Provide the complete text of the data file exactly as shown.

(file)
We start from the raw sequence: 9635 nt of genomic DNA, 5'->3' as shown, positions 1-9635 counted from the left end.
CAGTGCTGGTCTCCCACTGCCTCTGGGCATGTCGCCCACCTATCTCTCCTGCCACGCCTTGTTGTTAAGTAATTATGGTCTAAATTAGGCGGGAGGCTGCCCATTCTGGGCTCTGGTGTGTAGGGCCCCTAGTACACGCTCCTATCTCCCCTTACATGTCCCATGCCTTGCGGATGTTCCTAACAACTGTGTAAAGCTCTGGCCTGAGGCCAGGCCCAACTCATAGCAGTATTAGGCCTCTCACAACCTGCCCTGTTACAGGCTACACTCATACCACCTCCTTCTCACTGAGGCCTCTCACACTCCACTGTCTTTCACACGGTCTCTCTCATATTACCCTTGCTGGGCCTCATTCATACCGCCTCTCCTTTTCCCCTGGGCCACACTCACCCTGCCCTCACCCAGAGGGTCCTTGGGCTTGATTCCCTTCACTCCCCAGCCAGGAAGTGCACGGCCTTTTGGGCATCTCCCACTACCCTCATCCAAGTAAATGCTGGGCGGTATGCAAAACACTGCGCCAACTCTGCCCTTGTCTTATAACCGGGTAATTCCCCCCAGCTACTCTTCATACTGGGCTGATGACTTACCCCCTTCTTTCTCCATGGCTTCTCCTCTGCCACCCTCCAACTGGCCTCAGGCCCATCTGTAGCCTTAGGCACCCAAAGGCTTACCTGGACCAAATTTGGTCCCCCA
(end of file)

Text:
We start from the raw sequence: 9635 nt of genomic DNA, 5'->3' as shown, positions 1-9635 counted from the left end.
CAGTGCTGGTCTCCCACTGCCTCTGGGCATGTCGCCCACCTATCTCTCCTGCCACGCCTTGTTGTTAAGTAATTATGGTCTAAATTAGGCGGGAGGCTGCCCATTCTGGGCTCTGGTGTGTAGGGCCCCTAGTACACGCTCCTATCTCCCCTTACATGTCCCATGCCTTGCGGATGTTCCTAACAACTGTGTAAAGCTCTGGCCTGAGGCCAGGCCCAACTCATAGCAGTATTAGGCCTCTCACAACCTGCCCTGTTACAGGCTACACTCATACCACCTCCTTCTCACTGAGGCCTCTCACACTCCACTGTCTTTCACACGGTCTCTCTCATATTACCCTTGCTGGGCCTCATTCATACCGCCTCTCCTTTTCCCCTGGGCCACACTCACCCTGCCCTCACCCAGAGGGTCCTTGGGCTTGATTCCCTTCACTCCCCAGCCAGGAAGTGCACGGCCTTTTGGGCATCTCCCACTACCCTCATCCAAGTAAATGCTGGGCGGTATGCAAAACACTGCGCCAACTCTGCCCTTGTCTTATAACCGGGTAATTCCCCCCAGCTACTCTTCATACTGGGCTGATGACTTACCCCCTTCTTTCTCCATGGCTTCTCCTCTGCCACCCTCCAACTGGCCTCAGGCCCATCTGTAGCCTTAGGCACCCAAAGGCTTACCTGGACCAAATTTGGTCCCCCA